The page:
Washington Law Review
Liquidation Under the Chandler Act: Bankruptcy Practice and Procedure Is Changed by Act of Congress Effective September 22, 1938
In 1938 Congress enacted the Chandler Bill, which became effective September 22, 1938. Its purpose, among other things, as explained by the House Judiciary Committee report, was to clarify certain of the definitions and to add desirable new definitions, to straighten out certain overlapping provisions, to increase efficiency in administration, to make clearer certain ambiguous provisions, to improve the procedural sections of the act, and in general to modernize and bring up to date the bankruptcy law of our country. Congress went somewhat further than a mere modernization of the existing statute. It expanded the law by adding chapters on "Arrangements", which liberalize plans of debtors for settlement, satisfaction or extension of debts; on "Real Property Arrangements by Persons Other Than Corporations" which permit alteration or modification of debts secured by real property or chattels real; on "Wage Earners Plans" which enable individuals who work for wages or salary to compose or have extended the time for the payment of their debts; and on "Maritime Commission Liens" which facilitate the continued operation of established steamship lines facing financial difficulties.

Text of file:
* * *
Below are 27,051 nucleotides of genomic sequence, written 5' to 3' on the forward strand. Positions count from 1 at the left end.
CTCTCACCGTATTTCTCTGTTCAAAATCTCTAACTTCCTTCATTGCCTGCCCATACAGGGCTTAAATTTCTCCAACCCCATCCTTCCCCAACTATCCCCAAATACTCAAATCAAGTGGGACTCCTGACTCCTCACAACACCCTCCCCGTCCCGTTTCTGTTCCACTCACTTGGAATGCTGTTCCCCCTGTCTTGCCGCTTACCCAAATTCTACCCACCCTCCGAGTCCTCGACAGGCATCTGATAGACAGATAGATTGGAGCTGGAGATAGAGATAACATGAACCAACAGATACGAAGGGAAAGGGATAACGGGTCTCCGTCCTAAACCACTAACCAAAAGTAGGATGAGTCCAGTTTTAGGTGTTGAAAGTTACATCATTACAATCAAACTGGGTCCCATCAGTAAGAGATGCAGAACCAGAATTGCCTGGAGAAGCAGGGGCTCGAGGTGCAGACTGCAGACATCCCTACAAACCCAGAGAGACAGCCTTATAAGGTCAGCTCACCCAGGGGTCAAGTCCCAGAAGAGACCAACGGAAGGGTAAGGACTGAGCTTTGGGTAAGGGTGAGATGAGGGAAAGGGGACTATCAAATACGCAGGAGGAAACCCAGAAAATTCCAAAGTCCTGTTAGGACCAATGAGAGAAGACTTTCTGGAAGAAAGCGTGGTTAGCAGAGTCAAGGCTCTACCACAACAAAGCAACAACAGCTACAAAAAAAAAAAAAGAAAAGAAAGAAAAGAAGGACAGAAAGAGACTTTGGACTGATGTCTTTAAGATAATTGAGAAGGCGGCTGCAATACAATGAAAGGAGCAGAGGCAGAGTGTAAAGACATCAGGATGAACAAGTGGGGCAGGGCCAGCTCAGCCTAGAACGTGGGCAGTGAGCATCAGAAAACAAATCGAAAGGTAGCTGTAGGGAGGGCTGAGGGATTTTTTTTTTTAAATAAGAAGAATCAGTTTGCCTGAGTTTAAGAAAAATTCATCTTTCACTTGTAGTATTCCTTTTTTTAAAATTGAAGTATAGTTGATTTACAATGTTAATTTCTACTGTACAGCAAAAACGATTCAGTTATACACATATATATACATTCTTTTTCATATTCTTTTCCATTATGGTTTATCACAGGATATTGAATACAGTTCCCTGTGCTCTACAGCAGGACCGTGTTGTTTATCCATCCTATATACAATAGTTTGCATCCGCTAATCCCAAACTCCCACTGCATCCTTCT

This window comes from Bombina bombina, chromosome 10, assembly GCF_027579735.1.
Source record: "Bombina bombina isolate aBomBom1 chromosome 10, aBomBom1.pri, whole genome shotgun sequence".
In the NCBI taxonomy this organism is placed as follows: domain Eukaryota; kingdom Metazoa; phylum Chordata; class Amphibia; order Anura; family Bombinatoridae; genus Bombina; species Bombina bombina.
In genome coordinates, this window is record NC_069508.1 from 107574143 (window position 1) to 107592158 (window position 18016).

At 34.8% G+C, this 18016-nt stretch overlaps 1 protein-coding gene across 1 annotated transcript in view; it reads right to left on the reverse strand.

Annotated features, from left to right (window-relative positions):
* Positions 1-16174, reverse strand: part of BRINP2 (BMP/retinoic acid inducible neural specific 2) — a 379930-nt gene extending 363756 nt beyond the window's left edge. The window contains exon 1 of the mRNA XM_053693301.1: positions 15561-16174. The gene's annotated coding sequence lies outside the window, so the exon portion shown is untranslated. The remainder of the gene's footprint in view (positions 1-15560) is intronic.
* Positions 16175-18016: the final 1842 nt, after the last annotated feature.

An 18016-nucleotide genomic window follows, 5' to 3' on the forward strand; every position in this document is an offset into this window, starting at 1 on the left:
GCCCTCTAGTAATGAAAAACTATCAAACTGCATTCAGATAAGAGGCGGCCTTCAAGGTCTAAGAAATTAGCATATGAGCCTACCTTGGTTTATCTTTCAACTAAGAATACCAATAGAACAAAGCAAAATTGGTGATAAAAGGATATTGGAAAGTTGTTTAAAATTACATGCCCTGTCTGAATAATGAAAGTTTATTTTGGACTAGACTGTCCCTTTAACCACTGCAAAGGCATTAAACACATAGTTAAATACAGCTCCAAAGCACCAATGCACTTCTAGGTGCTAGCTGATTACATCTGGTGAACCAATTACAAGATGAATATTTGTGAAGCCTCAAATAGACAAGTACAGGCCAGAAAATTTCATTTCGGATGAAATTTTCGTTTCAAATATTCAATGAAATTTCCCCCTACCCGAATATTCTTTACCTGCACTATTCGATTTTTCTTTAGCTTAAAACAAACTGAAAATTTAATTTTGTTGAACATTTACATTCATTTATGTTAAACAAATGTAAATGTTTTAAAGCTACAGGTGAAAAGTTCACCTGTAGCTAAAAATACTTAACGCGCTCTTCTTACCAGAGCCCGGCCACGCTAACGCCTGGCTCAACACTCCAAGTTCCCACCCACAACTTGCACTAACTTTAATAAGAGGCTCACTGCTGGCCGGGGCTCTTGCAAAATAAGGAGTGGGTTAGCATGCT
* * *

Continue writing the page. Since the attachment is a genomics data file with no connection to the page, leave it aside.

Leopold M. Stern,
State Bar Journal,
Liquidation Under the Chandler Act: Bankruptcy Practice and Procedure Is Changed by Act of Congress Effective September 22, 1938,
13 Wash. L. Rev. & St. B.J.
Available at: https://digitalcommons.law.uw.edu/wlr/vol13/iss4/9